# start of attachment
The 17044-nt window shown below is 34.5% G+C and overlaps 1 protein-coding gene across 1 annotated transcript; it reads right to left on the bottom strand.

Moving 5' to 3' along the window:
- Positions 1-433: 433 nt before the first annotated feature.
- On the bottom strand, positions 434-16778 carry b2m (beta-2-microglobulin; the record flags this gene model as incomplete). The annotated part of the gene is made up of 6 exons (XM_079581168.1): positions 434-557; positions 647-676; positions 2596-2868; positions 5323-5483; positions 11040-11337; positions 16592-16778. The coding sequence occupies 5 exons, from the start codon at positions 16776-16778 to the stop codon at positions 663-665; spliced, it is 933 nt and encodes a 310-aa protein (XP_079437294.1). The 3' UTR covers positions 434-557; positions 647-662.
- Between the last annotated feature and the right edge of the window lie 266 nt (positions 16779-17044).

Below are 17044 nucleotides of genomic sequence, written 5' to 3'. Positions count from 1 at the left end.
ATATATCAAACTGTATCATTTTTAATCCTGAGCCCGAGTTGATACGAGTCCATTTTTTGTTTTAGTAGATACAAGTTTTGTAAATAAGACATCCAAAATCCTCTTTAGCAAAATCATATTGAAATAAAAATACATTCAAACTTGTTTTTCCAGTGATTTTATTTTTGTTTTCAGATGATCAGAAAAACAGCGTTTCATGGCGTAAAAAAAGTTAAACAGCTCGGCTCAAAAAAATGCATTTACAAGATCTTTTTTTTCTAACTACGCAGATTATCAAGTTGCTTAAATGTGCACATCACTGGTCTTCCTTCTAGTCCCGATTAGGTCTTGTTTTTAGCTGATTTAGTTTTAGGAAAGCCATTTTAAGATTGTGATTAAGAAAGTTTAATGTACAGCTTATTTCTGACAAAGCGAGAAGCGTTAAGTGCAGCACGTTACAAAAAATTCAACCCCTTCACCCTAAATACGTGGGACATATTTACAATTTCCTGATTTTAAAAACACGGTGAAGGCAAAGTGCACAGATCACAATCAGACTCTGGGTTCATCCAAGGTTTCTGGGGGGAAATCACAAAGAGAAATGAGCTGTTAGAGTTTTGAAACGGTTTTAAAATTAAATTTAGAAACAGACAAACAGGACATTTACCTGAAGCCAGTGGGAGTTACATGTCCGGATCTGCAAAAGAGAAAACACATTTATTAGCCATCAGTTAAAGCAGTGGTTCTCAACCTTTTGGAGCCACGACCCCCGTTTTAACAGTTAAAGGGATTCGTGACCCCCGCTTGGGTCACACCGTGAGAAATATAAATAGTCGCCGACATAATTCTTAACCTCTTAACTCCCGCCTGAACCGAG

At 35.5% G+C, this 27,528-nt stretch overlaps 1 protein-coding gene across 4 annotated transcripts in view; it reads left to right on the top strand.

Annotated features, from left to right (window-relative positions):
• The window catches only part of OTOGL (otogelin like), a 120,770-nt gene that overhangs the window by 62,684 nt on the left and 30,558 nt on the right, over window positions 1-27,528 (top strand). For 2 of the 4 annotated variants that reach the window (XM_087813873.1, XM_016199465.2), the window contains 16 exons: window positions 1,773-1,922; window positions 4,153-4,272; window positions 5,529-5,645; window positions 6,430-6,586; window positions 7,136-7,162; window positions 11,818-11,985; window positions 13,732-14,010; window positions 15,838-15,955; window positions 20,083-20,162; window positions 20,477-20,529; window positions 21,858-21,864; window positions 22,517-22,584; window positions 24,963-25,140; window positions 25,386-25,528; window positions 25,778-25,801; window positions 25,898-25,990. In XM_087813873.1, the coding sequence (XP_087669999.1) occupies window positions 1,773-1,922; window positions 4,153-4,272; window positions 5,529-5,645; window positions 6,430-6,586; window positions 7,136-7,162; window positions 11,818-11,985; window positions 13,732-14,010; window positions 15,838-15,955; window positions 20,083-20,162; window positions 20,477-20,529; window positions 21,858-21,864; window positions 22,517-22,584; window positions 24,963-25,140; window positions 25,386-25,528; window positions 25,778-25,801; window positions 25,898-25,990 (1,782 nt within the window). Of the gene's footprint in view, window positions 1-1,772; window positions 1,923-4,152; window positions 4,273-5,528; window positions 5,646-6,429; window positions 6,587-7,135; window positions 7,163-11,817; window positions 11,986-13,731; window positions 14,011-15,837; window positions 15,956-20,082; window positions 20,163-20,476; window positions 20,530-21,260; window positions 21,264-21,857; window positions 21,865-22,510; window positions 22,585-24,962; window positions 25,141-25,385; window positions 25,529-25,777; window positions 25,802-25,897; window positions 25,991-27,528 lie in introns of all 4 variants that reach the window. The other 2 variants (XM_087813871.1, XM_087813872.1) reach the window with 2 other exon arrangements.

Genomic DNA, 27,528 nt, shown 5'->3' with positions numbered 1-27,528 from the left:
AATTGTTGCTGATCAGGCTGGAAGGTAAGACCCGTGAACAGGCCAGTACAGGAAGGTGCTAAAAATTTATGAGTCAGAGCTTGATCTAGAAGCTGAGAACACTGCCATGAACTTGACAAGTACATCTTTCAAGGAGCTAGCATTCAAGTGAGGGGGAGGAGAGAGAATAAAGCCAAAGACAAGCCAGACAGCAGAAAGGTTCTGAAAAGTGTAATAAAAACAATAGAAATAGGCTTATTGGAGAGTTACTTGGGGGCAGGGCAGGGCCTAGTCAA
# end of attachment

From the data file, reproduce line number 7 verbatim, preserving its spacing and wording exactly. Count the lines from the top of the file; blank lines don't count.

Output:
ATATATCAAACTGTATCATTTTTAATCCTGAGCCCGAGTTGATACGAGTCCATTTTTTGTTTTAGTAGATACAAGTTTTGTAAATAAGACATCCAAAATCCTCTTTAGCAAAATCATATTGAAATAAAAATACATTCAAACTTGTTTTTCCAGTGATTTTATTTTTGTTTTCAGATGATCAGAAAAACAGCGTTTCATGGCGTAAAAAAAGTTAAACAGCTCGGCTCAAAAAAATGCATTTACAAGATCTTTTTTTTCTAACTACGCAGATTATCAAGTTGCTTAAATGTGCACATCACTGGTCTTCCTTCTAGTCCCGATTAGGTCTTGTTTTTAGCTGATTTAGTTTTAGGAAAGCCATTTTAAGATTGTGATTAAGAAAGTTTAATGTACAGCTTATTTCTGACAAAGCGAGAAGCGTTAAGTGCAGCACGTTACAAAAAATTCAACCCCTTCACCCTAAATACGTGGGACATATTTACAATTTCCTGATTTTAAAAACACGGTGAAGGCAAAGTGCACAGATCACAATCAGACTCTGGGTTCATCCAAGGTTTCTGGGGGGAAATCACAAAGAGAAATGAGCTGTTAGAGTTTTGAAACGGTTTTAAAATTAAATTTAGAAACAGACAAACAGGACATTTACCTGAAGCCAGTGGGAGTTACATGTCCGGATCTGCAAAAGAGAAAACACATTTATTAGCCATCAGTTAAAGCAGTGGTTCTCAACCTTTTGGAGCCACGACCCCCGTTTTAACAGTTAAAGGGATTCGTGACCCCCGCTTGGGTCACACCGTGAGAAATATAAATAGTCGCCGACATAATTCTTAACCTCTTAACTCCCGCCTGAACCGAG